They are there, they come and go, so how guilty should an American who can’t watch these Italian films any other way feel about watching them?
When I think about international film distribution laws (which I am not even going to pretend to understand), it reminds me when Napster sued the 12-year-old girl for downloading music. The music industry was so out of touch with what people wanted and so unwilling to change, but change came anyway and with a vengeance.
Will change come for international film distribution? It has to; right?
I have a big pile of money in my hands, and I am saying to the Italian film industry, “Here’s my big pile of money; I want to watch your movie.”
The answer? “Sorry, you can’t. It’s not available in your country.”
So if I find that movie on YouTube, how guilty should I feel for watching it?
The internet has opened up a can of worms that international film laws will not be able to keep the lid on forever, so why not start looking to change the laws? Why is no one having this conversation?
In the meantime, here are a couple of fun movies I’ve found on YouTube. There are no subtitles, and they’ll be taken down when someone catches up with them, so watch them or don’t, depending on your definition and sentiments of movie piracy.
Here’s Mio Cognato, a film that’s been compared to Scorsese’s After Hours because the stories are played out on similar stages. “After Hours” takes place late at night and into the morning in the seedy parts of New York and “Mio Cognato”, in the underbelly of Bari. In “Mio Cognato”, when Vito’s (Lo Cascio) car is stolen his brother-in-law, Toni, (Rubini) helps him pull an all nighter, searching for it.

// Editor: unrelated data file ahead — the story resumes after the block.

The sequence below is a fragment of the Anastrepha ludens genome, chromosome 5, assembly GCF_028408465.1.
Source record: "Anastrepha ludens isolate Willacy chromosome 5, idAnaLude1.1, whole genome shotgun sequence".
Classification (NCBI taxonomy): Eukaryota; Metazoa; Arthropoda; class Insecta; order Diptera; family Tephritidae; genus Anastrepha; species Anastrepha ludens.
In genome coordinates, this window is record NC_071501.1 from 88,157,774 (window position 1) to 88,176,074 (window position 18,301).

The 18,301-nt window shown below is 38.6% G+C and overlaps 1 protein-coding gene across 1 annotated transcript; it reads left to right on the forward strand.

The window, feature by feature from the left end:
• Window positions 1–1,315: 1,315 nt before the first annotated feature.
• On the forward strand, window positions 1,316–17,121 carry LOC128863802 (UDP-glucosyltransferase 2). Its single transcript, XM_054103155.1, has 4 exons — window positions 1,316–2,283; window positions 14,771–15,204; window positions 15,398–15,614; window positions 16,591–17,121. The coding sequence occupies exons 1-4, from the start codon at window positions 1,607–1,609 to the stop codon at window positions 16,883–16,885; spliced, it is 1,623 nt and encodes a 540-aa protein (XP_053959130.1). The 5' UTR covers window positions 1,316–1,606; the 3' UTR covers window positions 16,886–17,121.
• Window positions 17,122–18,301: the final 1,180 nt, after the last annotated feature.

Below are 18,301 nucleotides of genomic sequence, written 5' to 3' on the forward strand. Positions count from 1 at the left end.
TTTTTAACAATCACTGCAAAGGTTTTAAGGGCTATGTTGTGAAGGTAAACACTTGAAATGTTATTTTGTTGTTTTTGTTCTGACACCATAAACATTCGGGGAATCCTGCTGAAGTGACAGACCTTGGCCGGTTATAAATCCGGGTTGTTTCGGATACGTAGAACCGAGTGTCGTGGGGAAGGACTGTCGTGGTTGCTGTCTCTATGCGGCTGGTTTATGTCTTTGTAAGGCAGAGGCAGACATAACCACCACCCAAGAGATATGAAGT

I love it and I own it, bought it in Italy in PAL Region 2 DVD form, but owning a region free DVD player is technically illegal too, or so I have been told.
And here’s the very adorable Paola Cortellesi in Un Boss In Salotto. Paola plays a “June Cleaver” with a Southern Italian edge in this comedy from Luca Miniero (Beneveuti al Sud), one that again takes a look at the differences between northerners and southerners in Italy.
Paola plays Carmela, who has changed her name to Cristina and tells everybody that her brother Ciro (Rocco Papaleo) is dead in an attempt to “northernize” herself. Her transformation is overzealous and her beautiful family, though it is truly beautiful (two cute kids and married to Luca Argentero? That’s pretty perfect) everybody is cracking under the strain of trying to live up to her idea of perfection.
Again, I have paid for this movie, but I had to send away to Italy for it and play it on my illegal DVD player to do it.
Does anybody want to tell me why this has to be so difficult?